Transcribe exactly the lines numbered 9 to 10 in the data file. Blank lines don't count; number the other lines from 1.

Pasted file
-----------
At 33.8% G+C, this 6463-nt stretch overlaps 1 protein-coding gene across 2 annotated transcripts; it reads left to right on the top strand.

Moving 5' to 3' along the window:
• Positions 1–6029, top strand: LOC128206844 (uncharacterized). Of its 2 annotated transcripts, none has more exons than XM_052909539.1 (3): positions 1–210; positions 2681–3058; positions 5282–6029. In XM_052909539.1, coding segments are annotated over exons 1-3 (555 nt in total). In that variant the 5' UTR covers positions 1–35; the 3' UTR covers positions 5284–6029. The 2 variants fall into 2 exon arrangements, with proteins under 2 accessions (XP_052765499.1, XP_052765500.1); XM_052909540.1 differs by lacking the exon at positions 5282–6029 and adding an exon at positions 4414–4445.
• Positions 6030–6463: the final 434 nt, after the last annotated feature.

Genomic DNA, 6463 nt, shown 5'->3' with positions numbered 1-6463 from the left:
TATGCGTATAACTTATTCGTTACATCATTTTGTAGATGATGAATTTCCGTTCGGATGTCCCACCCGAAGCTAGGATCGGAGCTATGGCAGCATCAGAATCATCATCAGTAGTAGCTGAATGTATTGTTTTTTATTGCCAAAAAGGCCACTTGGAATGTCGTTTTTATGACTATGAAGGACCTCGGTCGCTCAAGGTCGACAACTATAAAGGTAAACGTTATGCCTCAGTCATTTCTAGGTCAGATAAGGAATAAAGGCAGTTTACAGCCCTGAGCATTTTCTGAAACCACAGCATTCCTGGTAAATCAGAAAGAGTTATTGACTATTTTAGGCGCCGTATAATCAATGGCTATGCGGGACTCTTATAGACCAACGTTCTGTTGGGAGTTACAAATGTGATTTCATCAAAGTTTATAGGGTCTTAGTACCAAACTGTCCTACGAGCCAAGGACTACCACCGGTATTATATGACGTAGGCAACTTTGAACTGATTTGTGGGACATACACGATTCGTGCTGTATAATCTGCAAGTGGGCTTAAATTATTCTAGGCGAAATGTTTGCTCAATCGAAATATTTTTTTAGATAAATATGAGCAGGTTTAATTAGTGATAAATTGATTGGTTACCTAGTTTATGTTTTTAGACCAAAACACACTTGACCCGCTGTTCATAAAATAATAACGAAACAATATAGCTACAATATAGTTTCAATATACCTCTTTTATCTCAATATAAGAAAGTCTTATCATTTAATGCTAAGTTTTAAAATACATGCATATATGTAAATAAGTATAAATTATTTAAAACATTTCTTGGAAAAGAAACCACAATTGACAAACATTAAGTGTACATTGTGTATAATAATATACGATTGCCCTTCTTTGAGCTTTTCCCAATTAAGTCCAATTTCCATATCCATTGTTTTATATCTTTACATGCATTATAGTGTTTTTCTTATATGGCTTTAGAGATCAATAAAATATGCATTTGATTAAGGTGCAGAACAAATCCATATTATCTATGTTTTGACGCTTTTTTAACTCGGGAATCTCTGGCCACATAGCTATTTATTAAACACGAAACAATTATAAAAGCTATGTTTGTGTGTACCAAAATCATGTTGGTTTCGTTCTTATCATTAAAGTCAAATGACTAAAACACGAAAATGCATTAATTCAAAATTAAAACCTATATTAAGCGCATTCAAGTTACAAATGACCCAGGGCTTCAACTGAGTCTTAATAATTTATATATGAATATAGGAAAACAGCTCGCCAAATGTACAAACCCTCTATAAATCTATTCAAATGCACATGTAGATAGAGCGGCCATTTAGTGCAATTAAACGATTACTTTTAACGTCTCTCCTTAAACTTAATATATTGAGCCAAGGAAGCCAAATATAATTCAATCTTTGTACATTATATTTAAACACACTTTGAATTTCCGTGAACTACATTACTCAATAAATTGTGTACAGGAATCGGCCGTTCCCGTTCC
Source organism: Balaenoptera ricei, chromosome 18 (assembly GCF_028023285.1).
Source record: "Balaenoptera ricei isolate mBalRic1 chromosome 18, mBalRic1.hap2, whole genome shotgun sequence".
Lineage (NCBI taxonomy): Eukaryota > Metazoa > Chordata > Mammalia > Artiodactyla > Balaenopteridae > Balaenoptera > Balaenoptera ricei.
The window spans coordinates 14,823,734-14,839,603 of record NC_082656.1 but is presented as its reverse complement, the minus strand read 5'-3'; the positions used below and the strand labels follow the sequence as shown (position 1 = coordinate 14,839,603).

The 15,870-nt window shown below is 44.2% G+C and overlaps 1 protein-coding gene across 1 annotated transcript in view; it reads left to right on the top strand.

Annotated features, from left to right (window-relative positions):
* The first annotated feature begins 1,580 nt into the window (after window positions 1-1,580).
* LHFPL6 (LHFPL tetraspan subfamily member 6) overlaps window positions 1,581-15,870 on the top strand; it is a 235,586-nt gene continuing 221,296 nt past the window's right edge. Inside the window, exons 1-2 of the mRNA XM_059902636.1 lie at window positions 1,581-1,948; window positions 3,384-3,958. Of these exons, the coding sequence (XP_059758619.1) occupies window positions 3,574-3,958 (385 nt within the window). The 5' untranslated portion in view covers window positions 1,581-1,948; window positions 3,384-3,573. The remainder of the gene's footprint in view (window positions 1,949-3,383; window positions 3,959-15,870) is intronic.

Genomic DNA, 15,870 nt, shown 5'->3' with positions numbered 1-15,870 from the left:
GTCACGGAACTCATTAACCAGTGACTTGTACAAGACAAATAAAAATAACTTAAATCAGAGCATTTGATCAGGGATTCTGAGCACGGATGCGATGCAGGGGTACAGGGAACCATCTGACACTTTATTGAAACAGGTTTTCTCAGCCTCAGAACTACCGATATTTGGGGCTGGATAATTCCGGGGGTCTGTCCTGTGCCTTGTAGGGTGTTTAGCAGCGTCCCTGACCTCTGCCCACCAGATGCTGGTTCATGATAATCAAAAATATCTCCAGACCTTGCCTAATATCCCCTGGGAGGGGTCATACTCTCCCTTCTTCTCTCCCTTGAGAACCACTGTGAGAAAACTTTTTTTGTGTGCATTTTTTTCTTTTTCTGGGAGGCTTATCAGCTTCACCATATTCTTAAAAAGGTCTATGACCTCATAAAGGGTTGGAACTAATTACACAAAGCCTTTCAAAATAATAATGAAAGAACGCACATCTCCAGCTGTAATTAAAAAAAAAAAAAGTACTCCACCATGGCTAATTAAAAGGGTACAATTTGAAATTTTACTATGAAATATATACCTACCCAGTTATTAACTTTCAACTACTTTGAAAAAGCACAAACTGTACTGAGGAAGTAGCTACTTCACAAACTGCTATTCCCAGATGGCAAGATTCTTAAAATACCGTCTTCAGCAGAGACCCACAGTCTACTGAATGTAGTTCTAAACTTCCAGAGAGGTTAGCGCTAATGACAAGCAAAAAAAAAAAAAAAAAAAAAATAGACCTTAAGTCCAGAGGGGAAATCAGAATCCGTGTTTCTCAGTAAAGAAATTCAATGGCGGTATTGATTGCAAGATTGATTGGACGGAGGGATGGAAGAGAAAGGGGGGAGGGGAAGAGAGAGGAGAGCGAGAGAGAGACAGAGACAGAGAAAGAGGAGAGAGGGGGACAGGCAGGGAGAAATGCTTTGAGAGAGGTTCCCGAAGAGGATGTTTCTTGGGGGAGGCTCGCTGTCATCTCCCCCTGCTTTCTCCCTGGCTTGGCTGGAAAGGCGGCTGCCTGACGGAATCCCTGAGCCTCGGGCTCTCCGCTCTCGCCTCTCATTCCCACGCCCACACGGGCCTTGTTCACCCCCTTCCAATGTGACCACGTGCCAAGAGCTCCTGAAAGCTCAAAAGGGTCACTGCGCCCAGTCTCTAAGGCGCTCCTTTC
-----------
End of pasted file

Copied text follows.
Lineage (NCBI taxonomy): Eukaryota > Metazoa > Chordata > Mammalia > Artiodactyla > Balaenopteridae > Balaenoptera > Balaenoptera ricei.
The window spans coordinates 14,823,734-14,839,603 of record NC_082656.1 but is presented as its reverse complement, the minus strand read 5'-3'; the positions used below and the strand labels follow the sequence as shown (position 1 = coordinate 14,839,603).